It was a warm September day in 2016 when I was walking with a group of international students along cobblestoned streets discussing the trials and tribulations of finding the best coffee place in town when we turned a corner and came upon a sizeable group of people gathered around an (in my mind) absurdly long table. Before I was able to inquire as to the nature of the gathering, a remarkable sound grew steadily in volume and intensity, drawing the eyes of all observers to a balcony set into the face of a magnificent eighteenth-century urban residence, the Erbdrostenhof, where a renown opera singer exemplified her craft to the benefit and pleasure of her audience. As to the thoughts of my companions, I can only speculate. My own, however, converged upon a singular act of recognition.
I wasn’t in Kansas anymore.
I had arrived in Münster, Germany, a city of modest size yet exceptional beauty. Located northeast of the larger metropolitan areas belonging to the cities Dortmund, Düsseldorf, and Köln, an hour’s drive west of Bielefeld and two hours east of the border with the Netherlands, Münster houses many cultural amenities, perhaps most prominently the Westfälische Wilhelms-Universität Münster, with whose Germanistik program our own shares strong ties going back decades. It is on account of the special relationship that I was there at all, taking advantage of the opportunity to participate in a graduate student exchange where I would have the opportunity to teach my own English-language courses at the Sprachenzentrum (language center), audit lectures produced by the Germanistik program’s lauded faculty, and, thanks to the generosity of Pr. Martina Wagner-Egelhaaf, who presided over the exchange program at the time, I was also able to participate in several research colloquiums. Indeed, my time in Münster (1. September 2016 – 31. July 2017) is one I remember fondly.
And now I get to do it again.
For the academic year 2022-23, I will return to Münster, taking advantage of its resources and atmosphere to complete my dissertation. It will be a year of highly focused research balanced by long walks (I will likely still refuse to get a bike in spite of the fact that the city if frequently cited as the bike capital of Germany) and brief trips to other areas of Germany. I look forward to a year of engaging scholarship and hope to make the whole experience as memorable as the last.
Society of Scholars Summer Dissertation Fellowship
Thanks to generous funding from the Simpson Center for the Humanities, I will have the opportunity to work on my dissertation exclusively for the entirety of Summer 2022. As one of six recipients of the Society of Scholars Summer Dissertation Fellowship, I will take advantage of the extra time to delve more deeply into my research and accelerate the development of my dissertation ahead of academic year 2022-23. Beginning June 30th, recipients of the award will meet weekly, where one person will present their research and seek feedback from other participants. The aim of these meeting is to make use of a collaborative and interdisciplinary environment to boost the quality and accessibility of our research. I look forward to working alongside Gust Burns (English), Brendan McElmeel (History), Diana Molkova (Classics), Maxine Savage (Scandinavian Studies), and Jingsi Shen (Cinema and Media Studies).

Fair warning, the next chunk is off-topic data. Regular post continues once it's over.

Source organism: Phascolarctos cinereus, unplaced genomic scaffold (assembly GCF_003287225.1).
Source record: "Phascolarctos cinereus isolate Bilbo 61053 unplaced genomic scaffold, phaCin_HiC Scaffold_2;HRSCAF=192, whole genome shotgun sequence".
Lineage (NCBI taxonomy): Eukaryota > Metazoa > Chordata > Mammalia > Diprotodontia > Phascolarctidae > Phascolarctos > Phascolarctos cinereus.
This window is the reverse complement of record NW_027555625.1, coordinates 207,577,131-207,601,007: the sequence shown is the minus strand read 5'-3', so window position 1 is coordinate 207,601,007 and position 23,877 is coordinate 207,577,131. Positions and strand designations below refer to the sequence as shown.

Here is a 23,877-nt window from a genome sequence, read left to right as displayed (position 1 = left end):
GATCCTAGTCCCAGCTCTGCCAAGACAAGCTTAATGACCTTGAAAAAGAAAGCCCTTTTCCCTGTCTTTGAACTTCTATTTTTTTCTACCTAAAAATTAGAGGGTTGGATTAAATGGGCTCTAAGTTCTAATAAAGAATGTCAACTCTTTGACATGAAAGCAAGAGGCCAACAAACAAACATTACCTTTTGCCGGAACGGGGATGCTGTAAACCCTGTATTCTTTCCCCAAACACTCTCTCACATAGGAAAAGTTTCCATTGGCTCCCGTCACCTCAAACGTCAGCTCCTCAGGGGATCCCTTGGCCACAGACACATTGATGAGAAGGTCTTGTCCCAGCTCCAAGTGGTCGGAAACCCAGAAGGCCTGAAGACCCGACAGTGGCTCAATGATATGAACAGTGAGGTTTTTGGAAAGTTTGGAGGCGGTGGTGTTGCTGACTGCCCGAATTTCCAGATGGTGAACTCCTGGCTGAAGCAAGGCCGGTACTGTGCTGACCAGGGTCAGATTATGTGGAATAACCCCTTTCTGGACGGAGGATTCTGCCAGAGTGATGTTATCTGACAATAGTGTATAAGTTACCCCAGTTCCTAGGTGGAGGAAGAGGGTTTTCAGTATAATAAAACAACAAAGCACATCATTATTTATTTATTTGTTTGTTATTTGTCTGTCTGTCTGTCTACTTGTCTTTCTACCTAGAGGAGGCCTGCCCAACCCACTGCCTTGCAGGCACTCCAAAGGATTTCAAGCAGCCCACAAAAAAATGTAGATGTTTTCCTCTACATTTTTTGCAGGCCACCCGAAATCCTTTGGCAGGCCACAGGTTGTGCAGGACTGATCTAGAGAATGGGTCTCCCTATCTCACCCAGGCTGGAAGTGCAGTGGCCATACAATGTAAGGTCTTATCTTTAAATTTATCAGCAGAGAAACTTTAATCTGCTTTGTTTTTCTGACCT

Childs, Matthew. “Kleist, Rousseau, and Das Erdbeben in Chili: Catastrophe as the Road to Reconciliation.” Lessing Yearbook, edited by Carl Niekerk and Gabriela Stoicea, vol. 48, 2021, 151–166.
From the text:
“Heinrich von Kleist’s Das Erdbeben in Chili (1807) is a novella that interrogates the very nature of the social order, using a catastrophic event to unearth the invisible structures that organize the everyday life of the modern subject. By means of various narrative strategies, intertextual references, and allusions to historical phenomena, Erdbeben generates a representation of a particular social model, that of the philosopher Jean-Jacques Rousseau (1712-1778), before subjecting it to a stress test, assessing its limits in order to expose its flaws […].
This paper examines Kleist’s Erdbeben in order to delineate his reception of the theories of social evolution and the social contract in the work of Jean-Jacques Rousseau and how he used them as a means to grapple with the troubling times in which he lived. In addition to establishing a connection between Das Erdbeben in Chili and the aforementioned social theories, as well as tracing the narrative’s earthquake to the historical Lisbon Earthquake of 1755, I will demonstrate how Kleist’s Erdbeben works to reconcile the shortcomings of Rousseau’s philosophy – identifiable in the aftermath of the French Revolution – with the needs of his own time, mirroring Rousseau’s argumentation concerning the events of the Lisbon Earthquake in his letter to Voltaire following the publication of his Poème sur le désastre de Lisbonne (1756).”
I would like to thank the editors of this edition of the Lessing Yearbook, Carl Niekerk and Gabriela Stoicea, for their guidance in my first scholarly publication. I would like to thank my friend and colleague, Jeffrey Jarzomb, too, for his assistance and our always thought-provoking conversations.